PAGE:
The treatment of animals, ie animal cruelty is a very real issue in these movies. MAKE THEM DIE SLOWLY was my first experience with onscreen animal death outside of what was seen on television programs like WILD KINGDOM; or even dramatic nature documentaries like the Warner Bros. production ANIMALS ARE BEAUTIFUL PEOPLE (1974).
Arguably the first internationally sensationalized display of the animal kingdom was in the controversial MONDO CANE (1962); a film that launched a genre that came to be classified as "shockumentaries". The Italian cannibal movies were the bastard, mongoloid brood of this movement. Like a lot of the animal violence in the Mondo Movies, the animal deaths were often staged specifically for the camera for added, and all too real shock effect just in case primitives eating grub worms, castrations and women with hooks piercing their breasts weren't grim enough for the audience.
The scene where the Coati is bitten and slowly strangulated by an enormous anaconda was the most excruciatingly difficult bit of film footage I'd ever seen up to that point in my life, and it is still a powerful, highly repugnant scene. I felt gutted and exasperated. I almost didn't finish the movie it bothered me so much.
The camera seems to caress and linger over every inch of the destructive power and size of this snake and the fatal trauma it brings to this tiny creature. It's all rather stupid that the three adventurers just stand there looking both sad and concerned, yet none of them do anything. The machete Rudy likes to wave around remains sheathed.
It's clear this scene exists solely to shock and disgust the audience, and nothing more. The next few times I saw the film with others, I'd often turn away when this scene came on. This scene is among the most talked about when the subject of CANNIBAL FEROX is brought up.
This same carelessness could be attributed to Jacopetti and Prosperi's treatment of some of the obviously simulated scenes of real animal death in the aforementioned MONDO CANE (the tortoise sequence being the classic example).
One could say Italian filmmakers of this genre style were imperialists in their methods of dominating an environment for the sake of authenticating their cinematic purposes in capturing cheap thrills at the cost of animal life. This lame attempt at authenticity by glorifying real animal death on screen foreshadowed the widespread manipulation of the news media and the flood of "reality" show programs that TV viewers eat up as rapaciously as these big screen cannibals feast on their foes.
And just like the means by which the characters end up in the sweltering South American jungles is flimsy on Lenzi's part, so is the excuse given for acceptance in this cute critters demise. It's told that the animal -- given as a gift by a local Portuguese woman -- will provide sustenance for the deadly Amazonian denizens in place of the humans. When the scene finally comes, the reaction from the actors appears to be shot separately and not live while the Coati is being killed mere feet away. As noted above, this sequence serves no purpose outside of exploitative shock value, despite being perceived as the "law of the jungle".
Other instances of geekshow gore of the animal variety are a monkey being killed by a leopard, the evisceration of a caiman, or crocodile, and the preparation of a large turtle that is reminiscent of a similar, and much longer, and even more nauseating sequence from Ruggero Deodato's supreme cannibal classick, CANNIBAL HOLOCAUST (1980).
The acting in Lenzi's cannibal world is of little consequence so long as the participants are believable when they're running and screaming from being mutilated by a vengeful tribe of flesh-eating savages.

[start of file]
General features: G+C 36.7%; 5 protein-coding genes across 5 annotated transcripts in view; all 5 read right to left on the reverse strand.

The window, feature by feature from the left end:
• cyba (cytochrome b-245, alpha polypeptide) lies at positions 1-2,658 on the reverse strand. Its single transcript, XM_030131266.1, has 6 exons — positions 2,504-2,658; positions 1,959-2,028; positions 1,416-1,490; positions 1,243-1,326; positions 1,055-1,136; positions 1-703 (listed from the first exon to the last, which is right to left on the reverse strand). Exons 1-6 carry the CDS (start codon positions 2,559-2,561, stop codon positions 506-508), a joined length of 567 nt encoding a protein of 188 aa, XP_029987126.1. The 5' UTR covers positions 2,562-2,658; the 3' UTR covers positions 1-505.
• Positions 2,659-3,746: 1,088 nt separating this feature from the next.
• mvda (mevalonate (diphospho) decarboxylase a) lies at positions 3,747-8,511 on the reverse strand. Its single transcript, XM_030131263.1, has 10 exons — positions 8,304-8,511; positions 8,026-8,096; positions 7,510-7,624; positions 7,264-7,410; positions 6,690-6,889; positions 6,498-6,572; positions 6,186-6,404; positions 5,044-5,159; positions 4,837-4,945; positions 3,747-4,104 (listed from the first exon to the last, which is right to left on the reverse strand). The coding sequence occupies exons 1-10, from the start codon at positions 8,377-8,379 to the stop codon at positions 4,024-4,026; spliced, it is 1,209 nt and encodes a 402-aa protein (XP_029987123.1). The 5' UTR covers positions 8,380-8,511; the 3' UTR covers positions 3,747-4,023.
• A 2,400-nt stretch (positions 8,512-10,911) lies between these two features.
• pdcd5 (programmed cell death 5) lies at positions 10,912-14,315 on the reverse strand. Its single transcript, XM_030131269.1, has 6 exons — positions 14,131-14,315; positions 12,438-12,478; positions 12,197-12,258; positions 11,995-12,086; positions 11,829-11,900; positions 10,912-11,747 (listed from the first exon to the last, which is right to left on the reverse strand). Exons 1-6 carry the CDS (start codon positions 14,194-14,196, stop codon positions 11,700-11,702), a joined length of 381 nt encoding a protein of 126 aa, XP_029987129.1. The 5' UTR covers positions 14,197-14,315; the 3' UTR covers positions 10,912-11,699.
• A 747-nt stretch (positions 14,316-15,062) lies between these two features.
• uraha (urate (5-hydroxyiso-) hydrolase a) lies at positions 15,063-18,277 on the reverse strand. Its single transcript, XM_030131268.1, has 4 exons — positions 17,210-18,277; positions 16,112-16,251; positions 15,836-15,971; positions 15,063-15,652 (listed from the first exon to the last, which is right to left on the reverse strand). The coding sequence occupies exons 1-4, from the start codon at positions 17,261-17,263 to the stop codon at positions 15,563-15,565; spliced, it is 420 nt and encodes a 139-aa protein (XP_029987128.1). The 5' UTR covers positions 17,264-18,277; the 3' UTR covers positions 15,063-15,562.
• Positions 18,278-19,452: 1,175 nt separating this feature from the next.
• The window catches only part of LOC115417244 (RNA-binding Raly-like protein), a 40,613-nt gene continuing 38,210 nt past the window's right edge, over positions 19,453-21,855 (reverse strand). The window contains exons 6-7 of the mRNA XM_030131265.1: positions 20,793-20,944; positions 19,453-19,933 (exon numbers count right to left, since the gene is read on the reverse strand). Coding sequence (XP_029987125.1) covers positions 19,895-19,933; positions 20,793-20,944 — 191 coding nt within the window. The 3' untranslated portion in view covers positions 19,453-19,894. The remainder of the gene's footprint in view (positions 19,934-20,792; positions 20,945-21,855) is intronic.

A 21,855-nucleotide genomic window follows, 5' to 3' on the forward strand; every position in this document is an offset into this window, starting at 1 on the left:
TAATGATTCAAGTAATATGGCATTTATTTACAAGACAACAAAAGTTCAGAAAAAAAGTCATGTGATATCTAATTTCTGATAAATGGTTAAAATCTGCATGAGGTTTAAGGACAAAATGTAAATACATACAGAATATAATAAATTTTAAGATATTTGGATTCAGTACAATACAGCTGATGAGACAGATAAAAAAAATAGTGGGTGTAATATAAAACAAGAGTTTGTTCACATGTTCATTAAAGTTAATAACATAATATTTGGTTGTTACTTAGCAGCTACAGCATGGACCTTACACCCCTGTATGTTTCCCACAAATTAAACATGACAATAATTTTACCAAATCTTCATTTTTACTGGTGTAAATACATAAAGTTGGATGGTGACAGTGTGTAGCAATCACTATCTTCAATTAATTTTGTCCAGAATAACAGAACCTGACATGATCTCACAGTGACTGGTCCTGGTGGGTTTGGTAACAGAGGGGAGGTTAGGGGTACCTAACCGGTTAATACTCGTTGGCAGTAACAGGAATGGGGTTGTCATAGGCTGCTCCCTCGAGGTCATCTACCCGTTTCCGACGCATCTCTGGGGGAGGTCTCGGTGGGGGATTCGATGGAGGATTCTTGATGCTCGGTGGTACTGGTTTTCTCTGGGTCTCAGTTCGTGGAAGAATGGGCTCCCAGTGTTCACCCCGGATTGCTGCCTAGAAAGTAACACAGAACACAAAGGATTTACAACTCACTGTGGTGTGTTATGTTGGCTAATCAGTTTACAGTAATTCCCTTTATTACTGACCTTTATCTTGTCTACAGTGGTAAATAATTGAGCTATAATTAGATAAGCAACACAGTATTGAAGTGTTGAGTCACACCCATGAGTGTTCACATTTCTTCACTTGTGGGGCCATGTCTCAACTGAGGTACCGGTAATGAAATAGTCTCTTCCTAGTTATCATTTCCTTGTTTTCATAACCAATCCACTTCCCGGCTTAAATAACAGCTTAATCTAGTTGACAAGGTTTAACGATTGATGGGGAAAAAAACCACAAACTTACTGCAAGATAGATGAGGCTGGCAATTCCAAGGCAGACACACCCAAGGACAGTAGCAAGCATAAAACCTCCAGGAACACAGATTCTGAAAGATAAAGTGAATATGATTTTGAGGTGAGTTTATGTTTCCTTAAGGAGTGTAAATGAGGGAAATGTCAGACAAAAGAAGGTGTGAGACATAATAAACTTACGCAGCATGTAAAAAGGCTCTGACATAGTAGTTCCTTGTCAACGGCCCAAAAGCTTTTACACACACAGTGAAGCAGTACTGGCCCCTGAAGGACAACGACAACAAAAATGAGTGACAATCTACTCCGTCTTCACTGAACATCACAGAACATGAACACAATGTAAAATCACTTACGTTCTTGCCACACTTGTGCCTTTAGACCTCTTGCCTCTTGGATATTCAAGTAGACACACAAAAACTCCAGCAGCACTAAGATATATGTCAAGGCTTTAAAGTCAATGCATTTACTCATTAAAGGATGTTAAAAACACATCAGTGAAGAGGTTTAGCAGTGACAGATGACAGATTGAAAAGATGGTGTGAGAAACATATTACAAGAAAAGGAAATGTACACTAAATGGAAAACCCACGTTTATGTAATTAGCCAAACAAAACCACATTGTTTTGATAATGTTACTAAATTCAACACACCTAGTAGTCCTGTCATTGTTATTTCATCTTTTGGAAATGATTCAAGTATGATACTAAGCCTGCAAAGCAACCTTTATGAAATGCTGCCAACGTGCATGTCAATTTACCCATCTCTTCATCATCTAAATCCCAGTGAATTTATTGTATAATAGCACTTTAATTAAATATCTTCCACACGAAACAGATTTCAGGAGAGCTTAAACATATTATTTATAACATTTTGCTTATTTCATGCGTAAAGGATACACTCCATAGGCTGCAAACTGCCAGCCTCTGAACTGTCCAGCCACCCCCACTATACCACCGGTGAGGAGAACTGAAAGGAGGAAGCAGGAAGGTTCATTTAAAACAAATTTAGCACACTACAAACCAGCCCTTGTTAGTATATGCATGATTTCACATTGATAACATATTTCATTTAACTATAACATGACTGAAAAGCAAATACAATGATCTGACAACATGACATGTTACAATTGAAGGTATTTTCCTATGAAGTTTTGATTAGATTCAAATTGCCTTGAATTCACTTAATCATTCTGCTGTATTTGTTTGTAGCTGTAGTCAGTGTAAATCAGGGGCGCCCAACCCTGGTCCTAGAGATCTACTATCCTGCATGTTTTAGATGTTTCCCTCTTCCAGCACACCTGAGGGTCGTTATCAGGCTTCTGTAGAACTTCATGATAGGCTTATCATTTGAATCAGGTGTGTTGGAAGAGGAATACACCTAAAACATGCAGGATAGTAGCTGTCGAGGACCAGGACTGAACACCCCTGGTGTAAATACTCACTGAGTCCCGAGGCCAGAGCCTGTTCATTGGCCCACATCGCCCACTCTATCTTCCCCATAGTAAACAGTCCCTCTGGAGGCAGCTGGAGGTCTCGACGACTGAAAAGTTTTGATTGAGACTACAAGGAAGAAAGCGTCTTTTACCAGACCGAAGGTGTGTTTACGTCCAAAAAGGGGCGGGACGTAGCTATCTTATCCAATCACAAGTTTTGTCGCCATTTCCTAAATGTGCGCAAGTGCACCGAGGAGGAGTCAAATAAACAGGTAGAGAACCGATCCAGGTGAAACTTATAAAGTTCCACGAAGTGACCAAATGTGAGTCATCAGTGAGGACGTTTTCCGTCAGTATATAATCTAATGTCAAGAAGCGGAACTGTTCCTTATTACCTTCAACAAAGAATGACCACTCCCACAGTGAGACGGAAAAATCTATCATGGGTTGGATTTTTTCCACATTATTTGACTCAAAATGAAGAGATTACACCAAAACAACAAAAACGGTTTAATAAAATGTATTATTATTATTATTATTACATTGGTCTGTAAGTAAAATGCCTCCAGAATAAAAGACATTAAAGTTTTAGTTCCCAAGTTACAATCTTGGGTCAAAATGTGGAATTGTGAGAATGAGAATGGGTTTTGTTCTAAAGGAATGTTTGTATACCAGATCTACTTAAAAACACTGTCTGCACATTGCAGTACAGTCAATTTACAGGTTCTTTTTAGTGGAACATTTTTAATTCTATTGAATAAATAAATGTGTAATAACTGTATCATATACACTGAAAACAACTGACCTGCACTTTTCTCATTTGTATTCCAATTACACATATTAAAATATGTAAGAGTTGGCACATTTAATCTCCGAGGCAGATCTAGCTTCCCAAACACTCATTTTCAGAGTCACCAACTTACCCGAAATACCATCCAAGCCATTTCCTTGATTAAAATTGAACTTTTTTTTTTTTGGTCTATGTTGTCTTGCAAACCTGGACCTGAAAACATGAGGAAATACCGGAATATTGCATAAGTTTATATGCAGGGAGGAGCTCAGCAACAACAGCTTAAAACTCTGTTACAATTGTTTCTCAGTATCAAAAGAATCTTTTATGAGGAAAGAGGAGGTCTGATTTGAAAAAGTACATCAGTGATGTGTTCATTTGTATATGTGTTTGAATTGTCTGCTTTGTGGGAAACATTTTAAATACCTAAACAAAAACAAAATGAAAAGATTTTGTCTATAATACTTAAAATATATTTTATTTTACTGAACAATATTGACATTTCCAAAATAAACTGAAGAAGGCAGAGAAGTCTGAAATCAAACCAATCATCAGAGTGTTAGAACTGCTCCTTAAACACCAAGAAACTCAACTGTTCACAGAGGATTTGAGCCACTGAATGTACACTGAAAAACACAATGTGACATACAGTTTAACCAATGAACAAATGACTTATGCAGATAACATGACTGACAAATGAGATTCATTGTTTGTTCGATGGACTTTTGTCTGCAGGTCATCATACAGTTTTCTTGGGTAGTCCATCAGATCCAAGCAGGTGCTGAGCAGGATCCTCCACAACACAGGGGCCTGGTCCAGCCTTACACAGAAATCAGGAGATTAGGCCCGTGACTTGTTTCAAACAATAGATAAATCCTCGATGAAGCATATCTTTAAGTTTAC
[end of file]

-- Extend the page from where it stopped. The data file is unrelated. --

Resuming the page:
French actress (and now producer) Lorraine De Selle is just right for this role and her stagnant facial expressions are consistent with her handful of other horror endurance tests she acted in. She occasionally rises to the occasion showing an emotive state resembling shock and misery; although the latter might be from working in such an inhospitable environment. Lorraine also played menaced characters in such non-family friendly Italian showcases like WOMEN'S CAMP 119 (1977), THE HOUSE AT THE EDGE OF THE PARK (1980) and WILD BEASTS (1984).
"...You get off on ecology, huh, twat?!"
John Morghen (alias Giovanni Lombardo Radice) is simply amazing in his over the top delivery of the coked up psychopath Mike Logan. This was my first film seeing Morghen onscreen and his wild interpretation of one of cinemas scummiest bastards stuck with me for days afterward much like all the other seedy elements of this movie. Lenzi was exceptionally well versed in writing the most despicably sleazy characters imaginable and the job he did in crafting Mike Logan is a great starter kit for those curious about Lenzi's oeuvre.
Possessing an ear-piercingly colorful vocabulary, Naughty Mike (as his character was coined in production by Morghen's friend, De Selle) punctuates his sentences with such memorably derogatory epithets as "twat", "asshole" and "hot-pussied little whore". Morghen's delivery is incredible. Famously proclaiming his hatred of the film, Morghen seems to have unwittingly channeled his displeasure with Lenzi and the production to create an unremittingly misogynistic persona approaching Krugian levels of reprehensibility. With one of his last roles being in THE OMEN remake from 2006, John Morghen needs to be in more big screen movies. Check out his official site HERE.
"Come on, bitch! Where's ya' stud?"
Misogyny has always run rampant in Euro extreme cinema, but Lenzi refined it into some twisted, depraved art form throughout his career. Virtually none of the women in this film are likable, or even of strong disposition. Only De Selle's character has conviction and purpose, but the actress fails to convince much of the time. Pat is a sexual beast, hopping into bed with just about anybody she meets. Myrna, a character in a pretty much unnecessary New York City sub plot, is a tour guide used and abused by assorted men of the cast. At one point, some Mob thugs smack and kick her around and call her a "bitch". The insert image shows her being slapped around yet again; this time by Sancho, the airplane pilot. Curiously, this still photo from a scene near the end isn't in the movie.
Leaving the women and going back to the men, there's Danilo Mattei, the Alpha male of the cast. Throughout the movie, Mattei's character of Rudy demonstrates his masculinity and knowledge of survival in the jungle. When he dies later in the film, it pretty much affirms that the rest of the cast are most likely doomed. With the strongest of their number dead, there's virtually no hope in escape for the remainder. It's also at this point where the American nom de plum comes into play as jungle justice is meted out on the rest of the cast.